• JarekFA

    and bringing the Atlantic branch downtown Lol — in what – 40 years from now?

  • Larry Littlefield

    Really. We can’t get the SAS to the MetroNorth and Lex stops at 125th Street when there are existing tunnels up to 110th.

  • The headways at Howard Beach are downright insane and it’s inexcusable that they’ve done nothing about it. Who at the MTA looks at the SCHEDULED timetable and thinks a 21-minute gap at 9:02am is acceptable? Or 22 minutes at 10:02am? Or 23 minutes at 5:31pm? Or 24 minutes at 10:31pm? These are wider gaps in service than OVERNIGHT service and it’s insane that the MTA thinks this is an acceptable way to greet visitors to our city who want to use transit.

    The grandaddy of them all is on Sunday night. Hope you’re not coming home from a weekend trip around 9 or 9:30pm, because if you miss the A train at Howard Beach at 9:55pm, you’re going to have to wait 26 minutes for the next train.

    In fact, this is the only reason I end up using a FHV to get home to Bushwick from JFK. It’s a 33 minute ride to my stop from Howard Beach, but if I just miss an A train off-peak, I could be waiting upwards of 24 minutes (or more if a train is delayed). Tack that on and it’s faster to use Lyft, even with the traffic on the Van Wyck at its worst.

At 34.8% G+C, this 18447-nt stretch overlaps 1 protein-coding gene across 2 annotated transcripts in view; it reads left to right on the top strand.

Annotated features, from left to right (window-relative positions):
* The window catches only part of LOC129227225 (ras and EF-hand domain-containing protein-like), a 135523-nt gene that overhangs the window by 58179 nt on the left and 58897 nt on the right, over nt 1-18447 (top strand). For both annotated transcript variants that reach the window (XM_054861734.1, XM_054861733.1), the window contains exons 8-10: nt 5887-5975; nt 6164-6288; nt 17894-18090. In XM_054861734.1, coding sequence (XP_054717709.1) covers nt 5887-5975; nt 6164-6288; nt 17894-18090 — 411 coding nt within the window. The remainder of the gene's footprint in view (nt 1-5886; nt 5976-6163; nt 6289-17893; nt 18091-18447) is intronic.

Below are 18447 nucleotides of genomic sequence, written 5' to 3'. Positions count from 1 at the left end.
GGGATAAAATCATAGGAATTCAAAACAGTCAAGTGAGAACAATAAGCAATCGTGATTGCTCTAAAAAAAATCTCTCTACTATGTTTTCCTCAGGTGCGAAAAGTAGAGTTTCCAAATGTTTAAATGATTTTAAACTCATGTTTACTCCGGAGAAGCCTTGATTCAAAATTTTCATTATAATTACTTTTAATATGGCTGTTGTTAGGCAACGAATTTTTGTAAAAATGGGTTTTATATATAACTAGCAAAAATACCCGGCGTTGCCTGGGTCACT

Of course, fixing this and adding frequency to the A train would be a heck of a lot cheaper than widening the Van Wyck. But I doubt anyone involved in this project has even considered the A train headways a problem.

  • Larry Littlefield

    “Hope you’re not coming home from a weekend trip around 9 or 9:30pm, because if you miss the A train at Howard Beach at 9:55pm, you’re going to have to wait 26 minutes for the next train. I’ve been burned by this one too many times to count.”

    I got hit by massive delays on the air side the last time I went to JFK. Yes it was a Sunday night, but we didn’t land until far after midnight following an emergency landing at Newark — where they wouldn’t let us get off the plane until we took off again after refueling and landed at JFK.